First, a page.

Saturday, April 11, 2015

A to Z Blogging "I is for..."

"...In-Laws and Extended Family Members...Setting Boundaries"
From "Lifehacks for Christian Moms"
by Shelly Burke, RN, Author, and Publisher of the Nebraska Family Times newspaper

In-law issues have been a part of life almost since God created humans--and they sinned. In Genesis 29, Jacob's prospective father-in-law made him work for seven years to earn his daughter for a bride--and then tricked him into marrying the wrong daughter! Jacob, however, loved Rachel so much that he worked for another seven years to earn her. In Genesis 25, Rebekah helped her favorite twin son, Jacob, trick his father out of his brother Esau's birthright. The Old Testament is full of examples of lies, manipulation and deceit among family members. 

Extended family members can be a blessing or...not a blessing! On the good side, you have a history of shared joyful and sad events, you share the burdens of "dirty little secrets" and help each other through hard times. 

On the other hand, extended family members can have a significant negative effect on your family. Some do not respect limits or seem to enjoy embarrassing others, or manipulating or expecting you to conform to their idea of what is "right". Some relatives criticize, manipulate and interfere so much that to protect your immediate family, drastic measures are necessary. If you are troubled by family dynamics but aren't sure if or how they're affecting you or your family, speak to your pastor or a Christian counselor.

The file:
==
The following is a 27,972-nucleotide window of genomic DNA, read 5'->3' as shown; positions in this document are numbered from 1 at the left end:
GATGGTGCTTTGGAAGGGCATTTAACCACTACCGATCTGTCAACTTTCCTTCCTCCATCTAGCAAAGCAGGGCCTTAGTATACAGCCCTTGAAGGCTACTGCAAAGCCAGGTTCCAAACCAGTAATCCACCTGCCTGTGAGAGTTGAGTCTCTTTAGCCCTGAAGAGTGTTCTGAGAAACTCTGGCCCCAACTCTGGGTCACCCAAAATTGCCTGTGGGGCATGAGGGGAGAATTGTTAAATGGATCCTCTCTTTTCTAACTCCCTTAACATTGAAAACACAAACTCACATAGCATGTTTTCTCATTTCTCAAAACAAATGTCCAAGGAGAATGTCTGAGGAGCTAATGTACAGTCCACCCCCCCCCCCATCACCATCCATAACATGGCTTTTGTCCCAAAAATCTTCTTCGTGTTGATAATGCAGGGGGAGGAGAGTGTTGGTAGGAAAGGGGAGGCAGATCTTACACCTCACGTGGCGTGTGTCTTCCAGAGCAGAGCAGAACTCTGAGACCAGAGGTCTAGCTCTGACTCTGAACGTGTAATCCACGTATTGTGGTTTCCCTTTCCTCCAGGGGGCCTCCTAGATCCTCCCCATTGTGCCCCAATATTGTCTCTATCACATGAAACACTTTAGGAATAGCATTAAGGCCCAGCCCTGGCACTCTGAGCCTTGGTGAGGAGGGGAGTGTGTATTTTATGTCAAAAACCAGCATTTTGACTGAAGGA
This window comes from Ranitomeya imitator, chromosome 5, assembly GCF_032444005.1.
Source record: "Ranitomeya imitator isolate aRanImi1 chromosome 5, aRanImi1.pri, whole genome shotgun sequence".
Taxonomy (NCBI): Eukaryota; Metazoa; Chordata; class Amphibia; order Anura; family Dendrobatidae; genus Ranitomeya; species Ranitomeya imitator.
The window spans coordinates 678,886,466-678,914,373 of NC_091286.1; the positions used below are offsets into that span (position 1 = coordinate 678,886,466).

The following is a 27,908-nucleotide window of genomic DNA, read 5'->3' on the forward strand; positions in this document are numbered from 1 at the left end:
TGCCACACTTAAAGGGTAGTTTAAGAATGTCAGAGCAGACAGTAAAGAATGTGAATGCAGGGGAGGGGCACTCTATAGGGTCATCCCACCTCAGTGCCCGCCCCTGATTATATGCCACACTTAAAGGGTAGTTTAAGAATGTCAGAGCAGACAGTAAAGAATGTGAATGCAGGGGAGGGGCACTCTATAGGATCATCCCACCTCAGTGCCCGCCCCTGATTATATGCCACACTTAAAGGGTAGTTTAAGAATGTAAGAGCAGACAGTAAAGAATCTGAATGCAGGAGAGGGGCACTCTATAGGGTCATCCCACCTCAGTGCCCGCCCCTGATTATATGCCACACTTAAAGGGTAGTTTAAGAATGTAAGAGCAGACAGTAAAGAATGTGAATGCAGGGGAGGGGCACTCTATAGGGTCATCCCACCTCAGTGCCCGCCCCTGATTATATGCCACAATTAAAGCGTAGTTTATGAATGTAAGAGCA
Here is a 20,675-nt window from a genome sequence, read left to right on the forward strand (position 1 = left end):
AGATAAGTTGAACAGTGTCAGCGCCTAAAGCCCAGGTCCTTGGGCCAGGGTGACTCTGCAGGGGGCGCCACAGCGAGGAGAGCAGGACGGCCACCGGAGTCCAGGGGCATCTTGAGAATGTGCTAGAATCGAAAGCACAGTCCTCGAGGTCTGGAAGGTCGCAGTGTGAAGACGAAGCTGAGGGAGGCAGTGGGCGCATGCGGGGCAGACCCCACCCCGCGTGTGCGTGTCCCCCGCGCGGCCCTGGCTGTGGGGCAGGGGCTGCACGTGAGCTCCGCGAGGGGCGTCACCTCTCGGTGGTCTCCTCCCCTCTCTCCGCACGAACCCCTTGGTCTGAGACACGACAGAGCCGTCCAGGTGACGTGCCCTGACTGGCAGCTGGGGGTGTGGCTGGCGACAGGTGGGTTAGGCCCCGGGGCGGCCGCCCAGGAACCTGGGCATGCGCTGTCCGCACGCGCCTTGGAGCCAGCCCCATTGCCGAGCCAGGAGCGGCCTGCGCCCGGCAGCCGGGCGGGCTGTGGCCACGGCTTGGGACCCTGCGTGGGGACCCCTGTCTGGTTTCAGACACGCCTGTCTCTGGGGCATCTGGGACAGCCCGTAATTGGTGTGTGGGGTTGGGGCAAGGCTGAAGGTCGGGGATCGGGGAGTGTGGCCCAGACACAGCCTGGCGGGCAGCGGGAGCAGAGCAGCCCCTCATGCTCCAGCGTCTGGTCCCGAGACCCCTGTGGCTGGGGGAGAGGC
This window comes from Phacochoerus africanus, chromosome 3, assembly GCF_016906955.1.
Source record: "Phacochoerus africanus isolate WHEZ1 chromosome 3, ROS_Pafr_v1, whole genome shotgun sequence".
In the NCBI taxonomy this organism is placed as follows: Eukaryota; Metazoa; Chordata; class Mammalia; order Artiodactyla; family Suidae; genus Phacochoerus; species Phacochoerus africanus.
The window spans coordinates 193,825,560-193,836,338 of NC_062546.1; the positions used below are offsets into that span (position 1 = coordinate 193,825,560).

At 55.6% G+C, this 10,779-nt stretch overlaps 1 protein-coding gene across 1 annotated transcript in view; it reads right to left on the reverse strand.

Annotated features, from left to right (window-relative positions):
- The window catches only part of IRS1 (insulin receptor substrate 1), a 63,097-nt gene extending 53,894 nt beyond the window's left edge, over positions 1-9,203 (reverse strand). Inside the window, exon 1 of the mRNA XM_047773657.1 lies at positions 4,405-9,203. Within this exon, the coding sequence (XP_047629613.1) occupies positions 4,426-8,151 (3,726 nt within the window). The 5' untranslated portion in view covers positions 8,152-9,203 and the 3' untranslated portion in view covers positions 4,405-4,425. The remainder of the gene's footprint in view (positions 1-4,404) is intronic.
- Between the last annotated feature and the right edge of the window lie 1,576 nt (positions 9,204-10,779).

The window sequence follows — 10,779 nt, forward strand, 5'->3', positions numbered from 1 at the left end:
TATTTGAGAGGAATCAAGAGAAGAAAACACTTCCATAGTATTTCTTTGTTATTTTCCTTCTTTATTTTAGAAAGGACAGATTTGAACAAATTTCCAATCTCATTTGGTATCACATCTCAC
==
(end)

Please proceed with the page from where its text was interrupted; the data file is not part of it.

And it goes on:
Setting boundaries is just one way of dealing with difficult family
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members. Setting boundaries means clearly establishing the terms of your relationship and interactions, shows your independence as a family and sets limits on the behaviors that you will and will not tolerate. When you've made your beliefs and expectations clear, no one has any false or unrealistic expectations. 

  • will be different for each family. Some parents don't mind if their kids stay up waaaayyyy past their bedtime, and have donuts for breakfast when they're with their favorite aunt; others may not want their kids to adhere to a strict bedtime and have a balanced breakfast. 
  • may change as circumstances and issues change throughout the years. 
  • can be easy to set; safety issues, like using a car seat or seatbelt, should be non-negotiable and not open to discussion. Others may be unique to your family. Few boundaries are "right" or "wrong" but if they are "right" for your family, it's ok to insist on them.